Blog By: Aishwarya Ghumekar
If you enjoy running, chances are good you’ve seen a fellow runner at a race or out on the road recently with a pair of sock-style minimalist running shoes — or running without any shoes at all. This trend, which was popularized by journalist Chistopher McDougall in his best-selling book Born to Run, is inspiring more and more runners to return to the roots of the sport and go barefoot.
Pros of barefoot running:
- It can strengthen feet and reduce injuries. The benefits from this style are low impact on the heel, thus translating to less loading pressure on the weight-bearing limbs. Shorter strides minimize heel striking, and higher cadence allows for speed during the shorter stride. You also have better energy-efficiency, as the body is under less shock from impact, as well as the use of core strength for better body mechanics.
- It makes your feet feel great on the right surfaces.Running barefoot on grass feels great and gives runners a fast, natural way to run on their forefoot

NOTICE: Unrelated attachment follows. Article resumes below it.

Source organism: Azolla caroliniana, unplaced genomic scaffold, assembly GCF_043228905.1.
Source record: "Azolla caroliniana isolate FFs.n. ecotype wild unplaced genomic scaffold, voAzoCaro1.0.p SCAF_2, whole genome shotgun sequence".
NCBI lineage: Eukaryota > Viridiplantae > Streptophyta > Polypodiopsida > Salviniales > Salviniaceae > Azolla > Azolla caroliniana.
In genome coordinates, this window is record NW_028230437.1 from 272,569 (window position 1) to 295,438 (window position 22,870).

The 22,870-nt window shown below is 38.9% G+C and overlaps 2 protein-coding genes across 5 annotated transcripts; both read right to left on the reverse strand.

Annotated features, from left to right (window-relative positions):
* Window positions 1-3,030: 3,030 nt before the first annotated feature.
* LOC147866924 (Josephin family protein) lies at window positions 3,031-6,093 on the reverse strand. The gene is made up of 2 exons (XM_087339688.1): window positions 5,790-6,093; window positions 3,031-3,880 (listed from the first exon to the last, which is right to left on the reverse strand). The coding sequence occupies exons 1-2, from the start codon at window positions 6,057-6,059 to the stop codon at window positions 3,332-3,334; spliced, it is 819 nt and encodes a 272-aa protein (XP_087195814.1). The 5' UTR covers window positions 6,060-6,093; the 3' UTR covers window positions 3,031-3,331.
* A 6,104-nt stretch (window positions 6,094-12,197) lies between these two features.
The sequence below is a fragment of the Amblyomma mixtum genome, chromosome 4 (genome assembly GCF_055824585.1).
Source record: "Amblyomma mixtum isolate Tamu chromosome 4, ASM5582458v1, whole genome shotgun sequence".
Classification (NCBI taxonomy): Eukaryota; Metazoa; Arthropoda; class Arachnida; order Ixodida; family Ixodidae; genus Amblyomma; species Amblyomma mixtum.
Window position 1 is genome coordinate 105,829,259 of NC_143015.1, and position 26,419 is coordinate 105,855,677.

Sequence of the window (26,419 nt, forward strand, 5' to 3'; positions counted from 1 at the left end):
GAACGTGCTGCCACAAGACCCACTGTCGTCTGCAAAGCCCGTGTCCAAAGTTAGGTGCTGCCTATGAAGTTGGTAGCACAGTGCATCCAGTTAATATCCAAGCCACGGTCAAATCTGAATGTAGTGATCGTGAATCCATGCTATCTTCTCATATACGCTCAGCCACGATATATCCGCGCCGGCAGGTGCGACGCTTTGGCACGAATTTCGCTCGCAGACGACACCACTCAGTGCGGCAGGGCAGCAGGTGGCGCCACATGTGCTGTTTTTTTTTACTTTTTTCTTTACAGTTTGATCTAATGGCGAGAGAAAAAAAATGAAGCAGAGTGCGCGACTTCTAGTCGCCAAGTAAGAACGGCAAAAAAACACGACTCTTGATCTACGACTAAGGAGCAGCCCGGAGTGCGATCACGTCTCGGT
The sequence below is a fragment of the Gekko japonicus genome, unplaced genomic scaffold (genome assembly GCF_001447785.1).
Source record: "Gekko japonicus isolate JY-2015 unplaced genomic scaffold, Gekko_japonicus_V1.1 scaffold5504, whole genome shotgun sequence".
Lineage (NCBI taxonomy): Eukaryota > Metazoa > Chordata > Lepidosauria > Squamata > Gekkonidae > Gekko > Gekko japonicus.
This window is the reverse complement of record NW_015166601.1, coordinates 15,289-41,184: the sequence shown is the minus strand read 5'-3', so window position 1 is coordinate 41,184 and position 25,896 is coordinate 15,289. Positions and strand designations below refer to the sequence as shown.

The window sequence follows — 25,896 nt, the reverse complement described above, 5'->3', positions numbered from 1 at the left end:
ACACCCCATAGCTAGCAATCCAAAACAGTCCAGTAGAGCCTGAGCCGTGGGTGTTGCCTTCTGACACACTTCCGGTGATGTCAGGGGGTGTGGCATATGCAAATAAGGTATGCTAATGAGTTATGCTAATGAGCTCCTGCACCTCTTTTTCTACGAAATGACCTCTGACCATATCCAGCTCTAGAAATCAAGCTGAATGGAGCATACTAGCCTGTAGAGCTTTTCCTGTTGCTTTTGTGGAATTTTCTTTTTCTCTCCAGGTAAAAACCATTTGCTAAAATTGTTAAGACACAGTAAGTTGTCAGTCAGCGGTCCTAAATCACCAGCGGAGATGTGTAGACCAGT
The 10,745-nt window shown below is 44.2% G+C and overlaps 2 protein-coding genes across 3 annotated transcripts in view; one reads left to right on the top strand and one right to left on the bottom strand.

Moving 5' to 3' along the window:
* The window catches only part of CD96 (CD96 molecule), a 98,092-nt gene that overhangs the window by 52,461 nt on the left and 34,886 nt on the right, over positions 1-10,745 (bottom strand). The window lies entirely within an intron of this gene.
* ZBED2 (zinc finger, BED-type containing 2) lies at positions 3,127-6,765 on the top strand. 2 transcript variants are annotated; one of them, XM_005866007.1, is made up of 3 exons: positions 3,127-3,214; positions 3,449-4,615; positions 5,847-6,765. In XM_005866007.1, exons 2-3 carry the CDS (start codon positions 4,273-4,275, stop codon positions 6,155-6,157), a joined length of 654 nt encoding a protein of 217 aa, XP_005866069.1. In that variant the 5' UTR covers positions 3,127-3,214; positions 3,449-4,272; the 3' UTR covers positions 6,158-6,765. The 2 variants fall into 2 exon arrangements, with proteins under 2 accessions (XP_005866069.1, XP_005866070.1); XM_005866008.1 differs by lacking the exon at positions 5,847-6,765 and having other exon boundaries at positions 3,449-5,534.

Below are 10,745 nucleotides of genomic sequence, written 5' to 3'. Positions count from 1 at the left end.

- A variety of good shoes are available. The wide variety of barefoot running shoes now available means that you can get the experience in a way that better protects your feet from the elements — and in a style that works well for you.
- It’s a nice change of pace while training. When used as a small supplement to training, short periods of barefoot running are a great way for most runners to strengthen their feet and improve their stride.
Cons of barefoot running:
- You risk injury if you transition too quickly. Adjusting to barefoot or minimal running must be done very slowly.Injury is likely from the change in footwear and running style.
- The shoes can cause blisters. The new barefoot running shoes may look cool, but some minimal shoes can cause problems with blisters as runners break them in, Mayer says.
- The shoes are pricey. These specialty shoes will cost you more than the average running shoe. A pair of Vibrams costs about $90 and other brands are around the same price point.
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